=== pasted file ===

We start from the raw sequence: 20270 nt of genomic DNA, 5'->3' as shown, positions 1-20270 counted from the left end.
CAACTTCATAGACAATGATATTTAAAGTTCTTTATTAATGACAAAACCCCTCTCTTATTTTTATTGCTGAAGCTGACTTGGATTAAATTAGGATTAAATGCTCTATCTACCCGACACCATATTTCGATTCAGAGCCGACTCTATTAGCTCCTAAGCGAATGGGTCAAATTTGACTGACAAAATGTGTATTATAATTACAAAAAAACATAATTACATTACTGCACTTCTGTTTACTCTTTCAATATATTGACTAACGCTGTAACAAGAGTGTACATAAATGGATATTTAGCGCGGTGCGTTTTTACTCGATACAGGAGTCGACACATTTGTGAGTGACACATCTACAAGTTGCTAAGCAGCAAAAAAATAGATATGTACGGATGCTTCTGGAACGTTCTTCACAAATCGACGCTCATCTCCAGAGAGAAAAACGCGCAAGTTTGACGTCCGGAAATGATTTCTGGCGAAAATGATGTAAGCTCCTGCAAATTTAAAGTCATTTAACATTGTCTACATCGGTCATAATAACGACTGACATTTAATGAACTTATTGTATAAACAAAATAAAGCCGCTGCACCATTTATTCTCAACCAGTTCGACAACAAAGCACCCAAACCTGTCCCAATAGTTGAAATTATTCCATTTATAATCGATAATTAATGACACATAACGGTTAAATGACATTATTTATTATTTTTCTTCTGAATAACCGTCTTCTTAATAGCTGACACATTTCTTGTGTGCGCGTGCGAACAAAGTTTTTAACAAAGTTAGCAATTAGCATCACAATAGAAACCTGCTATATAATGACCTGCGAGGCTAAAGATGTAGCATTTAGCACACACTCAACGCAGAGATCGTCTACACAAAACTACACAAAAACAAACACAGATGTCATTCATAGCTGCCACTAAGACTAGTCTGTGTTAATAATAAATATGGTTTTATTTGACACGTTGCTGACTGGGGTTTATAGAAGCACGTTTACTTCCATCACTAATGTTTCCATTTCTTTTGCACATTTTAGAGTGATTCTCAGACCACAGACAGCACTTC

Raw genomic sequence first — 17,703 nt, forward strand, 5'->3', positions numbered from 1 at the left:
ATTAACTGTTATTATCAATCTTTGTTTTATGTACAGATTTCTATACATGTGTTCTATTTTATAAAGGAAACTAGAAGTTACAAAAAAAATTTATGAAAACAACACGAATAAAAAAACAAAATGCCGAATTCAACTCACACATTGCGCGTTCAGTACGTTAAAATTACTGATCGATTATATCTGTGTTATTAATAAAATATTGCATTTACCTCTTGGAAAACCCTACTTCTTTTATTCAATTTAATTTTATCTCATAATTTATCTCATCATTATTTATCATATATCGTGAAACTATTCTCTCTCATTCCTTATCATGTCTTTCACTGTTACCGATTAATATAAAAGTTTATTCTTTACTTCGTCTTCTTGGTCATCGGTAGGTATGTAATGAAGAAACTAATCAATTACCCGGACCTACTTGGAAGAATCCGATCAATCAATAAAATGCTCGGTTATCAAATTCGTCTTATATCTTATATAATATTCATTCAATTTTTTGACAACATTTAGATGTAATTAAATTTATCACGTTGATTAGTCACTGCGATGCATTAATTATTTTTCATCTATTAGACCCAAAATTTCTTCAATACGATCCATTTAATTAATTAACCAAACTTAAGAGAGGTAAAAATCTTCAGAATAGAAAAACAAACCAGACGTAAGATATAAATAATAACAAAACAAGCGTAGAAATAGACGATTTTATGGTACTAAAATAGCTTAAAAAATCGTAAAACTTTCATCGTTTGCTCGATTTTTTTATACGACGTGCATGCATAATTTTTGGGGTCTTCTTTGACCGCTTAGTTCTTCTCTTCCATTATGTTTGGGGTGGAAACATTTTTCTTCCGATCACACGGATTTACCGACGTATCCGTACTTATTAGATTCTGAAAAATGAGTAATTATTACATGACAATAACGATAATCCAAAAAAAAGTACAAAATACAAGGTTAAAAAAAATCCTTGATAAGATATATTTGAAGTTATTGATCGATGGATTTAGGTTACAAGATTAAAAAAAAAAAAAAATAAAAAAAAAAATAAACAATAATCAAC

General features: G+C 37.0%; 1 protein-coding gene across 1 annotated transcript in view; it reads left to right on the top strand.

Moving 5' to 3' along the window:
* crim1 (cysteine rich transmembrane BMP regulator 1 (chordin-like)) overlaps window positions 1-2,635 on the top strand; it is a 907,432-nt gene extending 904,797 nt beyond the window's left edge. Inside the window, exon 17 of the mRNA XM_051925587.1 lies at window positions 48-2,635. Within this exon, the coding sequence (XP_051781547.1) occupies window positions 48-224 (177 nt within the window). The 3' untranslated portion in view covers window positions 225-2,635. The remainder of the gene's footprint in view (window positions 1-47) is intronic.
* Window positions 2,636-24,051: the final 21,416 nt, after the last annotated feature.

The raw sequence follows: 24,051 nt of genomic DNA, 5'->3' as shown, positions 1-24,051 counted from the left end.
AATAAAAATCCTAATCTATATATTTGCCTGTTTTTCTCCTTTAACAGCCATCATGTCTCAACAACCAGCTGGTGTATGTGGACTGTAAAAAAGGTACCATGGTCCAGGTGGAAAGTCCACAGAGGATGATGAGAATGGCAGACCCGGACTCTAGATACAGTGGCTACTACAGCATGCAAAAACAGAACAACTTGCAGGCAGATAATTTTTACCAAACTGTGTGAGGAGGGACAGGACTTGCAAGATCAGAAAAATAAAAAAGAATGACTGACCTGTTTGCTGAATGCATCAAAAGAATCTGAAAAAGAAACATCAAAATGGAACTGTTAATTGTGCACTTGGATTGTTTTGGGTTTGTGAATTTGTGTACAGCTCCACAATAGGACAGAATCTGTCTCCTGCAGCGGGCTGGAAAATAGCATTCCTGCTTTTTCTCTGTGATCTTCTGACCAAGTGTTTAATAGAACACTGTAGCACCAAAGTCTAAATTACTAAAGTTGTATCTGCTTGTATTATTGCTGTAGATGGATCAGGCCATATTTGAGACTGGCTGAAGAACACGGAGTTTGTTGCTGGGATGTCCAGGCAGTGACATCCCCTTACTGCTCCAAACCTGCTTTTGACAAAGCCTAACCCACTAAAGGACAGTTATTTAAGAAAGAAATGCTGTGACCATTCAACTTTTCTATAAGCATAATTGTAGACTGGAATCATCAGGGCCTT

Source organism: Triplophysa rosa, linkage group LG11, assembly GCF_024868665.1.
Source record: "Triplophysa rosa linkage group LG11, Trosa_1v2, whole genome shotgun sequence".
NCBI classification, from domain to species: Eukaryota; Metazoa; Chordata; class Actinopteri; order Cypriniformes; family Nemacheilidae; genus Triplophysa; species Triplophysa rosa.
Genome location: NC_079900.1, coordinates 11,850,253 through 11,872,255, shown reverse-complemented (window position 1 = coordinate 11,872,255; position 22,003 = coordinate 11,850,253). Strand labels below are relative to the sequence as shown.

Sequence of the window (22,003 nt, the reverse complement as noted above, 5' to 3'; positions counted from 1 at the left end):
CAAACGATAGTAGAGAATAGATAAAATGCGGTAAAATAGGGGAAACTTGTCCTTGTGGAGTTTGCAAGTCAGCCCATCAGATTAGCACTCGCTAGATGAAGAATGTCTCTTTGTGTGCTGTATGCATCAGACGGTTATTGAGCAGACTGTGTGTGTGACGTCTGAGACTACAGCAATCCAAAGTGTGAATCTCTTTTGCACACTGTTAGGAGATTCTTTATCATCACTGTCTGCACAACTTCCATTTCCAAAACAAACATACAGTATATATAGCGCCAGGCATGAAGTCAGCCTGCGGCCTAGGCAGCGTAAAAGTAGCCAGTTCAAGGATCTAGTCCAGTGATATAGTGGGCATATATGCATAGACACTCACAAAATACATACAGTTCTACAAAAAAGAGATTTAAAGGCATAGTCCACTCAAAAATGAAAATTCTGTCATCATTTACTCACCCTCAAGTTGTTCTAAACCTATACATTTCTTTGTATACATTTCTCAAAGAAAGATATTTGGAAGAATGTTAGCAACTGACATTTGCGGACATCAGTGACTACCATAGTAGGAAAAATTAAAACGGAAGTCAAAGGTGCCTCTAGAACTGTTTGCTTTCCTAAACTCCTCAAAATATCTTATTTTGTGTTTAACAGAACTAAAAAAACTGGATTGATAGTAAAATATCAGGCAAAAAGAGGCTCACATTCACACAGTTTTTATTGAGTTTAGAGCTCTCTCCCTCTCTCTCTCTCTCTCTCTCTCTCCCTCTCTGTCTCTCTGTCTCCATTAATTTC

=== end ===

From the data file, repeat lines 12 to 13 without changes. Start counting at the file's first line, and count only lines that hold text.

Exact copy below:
Source record: "Triplophysa rosa linkage group LG11, Trosa_1v2, whole genome shotgun sequence".
NCBI classification, from domain to species: Eukaryota; Metazoa; Chordata; class Actinopteri; order Cypriniformes; family Nemacheilidae; genus Triplophysa; species Triplophysa rosa.